That’s not what you wanted to read, is it? But it’s the right answer.
Let’s turn to another survey, conducted in January of 2015, in which respondents answered the following question: “How often, if ever, would you like to receive promotional emails (e.g., coupons, sales notifications) from companies that you do business with?”
The most popular answers were “At least monthly” (more than 80 percent) and “At least weekly” (more than 60 percent). The good news there is that it’s an indication that people who are part of an email list seem to be very interested in getting relevant content.
Remember, however, that the people surveyed were not exclusively members of your target market. So, your mileage may vary.
As a good rule of thumb, start with once per week, but only after you’ve surveyed your recipients to get feedback on the kind of content that they’re looking for. It’s not likely you’ll want to send out emails more than once a week, unless you’ve got a list of recipients who are really hungry for information. If you run a news website, people might prefer a daily (or even twice daily) recap of top stories.
If you’re noticing unsubscribes, scale back to once a month and reevaluate your content strategy.
Segment Your List
You might pat yourself on the back because you’re a great marketer who has an email list that you use for marketing purposes. Before you get too proud of yourself, though, answer the following question: why do you have only one list?
If you’re answer is “because I have only one brand,” that’s probably not good enough. Is everybody who uses your brand part of the exact same demographic? Does everyone who uses your brand share the same interests? Not likely.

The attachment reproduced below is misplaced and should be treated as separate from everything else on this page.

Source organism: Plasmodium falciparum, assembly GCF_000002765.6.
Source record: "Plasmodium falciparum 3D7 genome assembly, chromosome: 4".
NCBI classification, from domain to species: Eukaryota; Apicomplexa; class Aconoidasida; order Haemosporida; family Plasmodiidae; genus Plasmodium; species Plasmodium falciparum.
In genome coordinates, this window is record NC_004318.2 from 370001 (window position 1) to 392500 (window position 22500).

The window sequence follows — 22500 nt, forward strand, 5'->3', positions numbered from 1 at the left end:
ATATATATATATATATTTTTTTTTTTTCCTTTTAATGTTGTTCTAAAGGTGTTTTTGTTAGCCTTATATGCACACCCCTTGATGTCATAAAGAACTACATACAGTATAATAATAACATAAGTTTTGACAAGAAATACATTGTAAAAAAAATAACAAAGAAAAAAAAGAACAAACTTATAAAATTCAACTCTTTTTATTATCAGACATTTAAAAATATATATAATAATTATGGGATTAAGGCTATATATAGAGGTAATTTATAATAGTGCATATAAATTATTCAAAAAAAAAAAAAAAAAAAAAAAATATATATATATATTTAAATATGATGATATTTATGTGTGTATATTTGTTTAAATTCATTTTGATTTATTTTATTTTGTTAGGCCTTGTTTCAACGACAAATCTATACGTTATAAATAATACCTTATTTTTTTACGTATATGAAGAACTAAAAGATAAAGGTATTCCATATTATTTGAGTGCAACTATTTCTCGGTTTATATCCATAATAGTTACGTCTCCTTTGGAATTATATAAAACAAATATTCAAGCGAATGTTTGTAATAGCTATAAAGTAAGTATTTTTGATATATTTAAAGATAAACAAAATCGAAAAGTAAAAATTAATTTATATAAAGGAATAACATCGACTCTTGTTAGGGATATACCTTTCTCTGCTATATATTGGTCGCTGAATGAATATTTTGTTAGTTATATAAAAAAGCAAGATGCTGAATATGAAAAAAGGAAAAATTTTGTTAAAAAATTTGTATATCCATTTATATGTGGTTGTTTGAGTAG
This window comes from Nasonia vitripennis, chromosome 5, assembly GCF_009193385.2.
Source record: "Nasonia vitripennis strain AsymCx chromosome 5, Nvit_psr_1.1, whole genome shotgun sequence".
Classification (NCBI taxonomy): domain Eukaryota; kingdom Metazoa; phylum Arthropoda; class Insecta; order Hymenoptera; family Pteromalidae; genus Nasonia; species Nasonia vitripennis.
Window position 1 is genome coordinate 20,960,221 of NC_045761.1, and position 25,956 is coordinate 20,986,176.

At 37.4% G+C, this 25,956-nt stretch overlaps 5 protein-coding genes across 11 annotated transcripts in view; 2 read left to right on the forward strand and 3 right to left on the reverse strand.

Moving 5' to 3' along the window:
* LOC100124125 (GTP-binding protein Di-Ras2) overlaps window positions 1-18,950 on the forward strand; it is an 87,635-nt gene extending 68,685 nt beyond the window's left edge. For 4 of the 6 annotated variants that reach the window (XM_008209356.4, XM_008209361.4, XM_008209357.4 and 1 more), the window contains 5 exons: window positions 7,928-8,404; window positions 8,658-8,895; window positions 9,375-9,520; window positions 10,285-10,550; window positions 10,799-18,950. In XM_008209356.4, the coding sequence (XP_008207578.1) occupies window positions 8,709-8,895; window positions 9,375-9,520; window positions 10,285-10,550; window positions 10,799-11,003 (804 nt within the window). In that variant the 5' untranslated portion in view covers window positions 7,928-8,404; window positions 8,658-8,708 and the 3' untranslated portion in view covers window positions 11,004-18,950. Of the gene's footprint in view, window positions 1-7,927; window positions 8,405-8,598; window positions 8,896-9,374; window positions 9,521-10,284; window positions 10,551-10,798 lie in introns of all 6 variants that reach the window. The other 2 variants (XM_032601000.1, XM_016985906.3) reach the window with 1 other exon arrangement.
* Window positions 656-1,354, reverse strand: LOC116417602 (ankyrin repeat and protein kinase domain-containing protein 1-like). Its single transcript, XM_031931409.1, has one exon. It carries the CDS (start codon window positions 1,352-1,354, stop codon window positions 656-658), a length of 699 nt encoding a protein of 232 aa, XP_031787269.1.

Break that email list up into sub-lists based on demographics and interests. Market to those sub-lists accordingly.
You might find that different segments prefer emails in different frequencies. That’s perfectly normal and totally expected. Be sure to tailor-fit your email marketing strategy with a frequency that matches the desired email volume for each segment.
Beware of Undermailing
While it’s certainly the case that you can annoy people in your target market by emailing them too often, you can also hurt yourself by not sending emails often enough. That’s the other extreme.
When you send emails too infrequently, you’re opening the door to several risks. Among them: difficulties keeping your subscriber list free of bad email addresses, higher complaint rates, and a poor reputation.
Wrapping It Up
There’s no magic number when it comes to determining the right answer to the question: “How many emails should I send?” Start by developing a strong content strategy that maximizes your open rates, then test the number of emails that your recipients are willing to receive.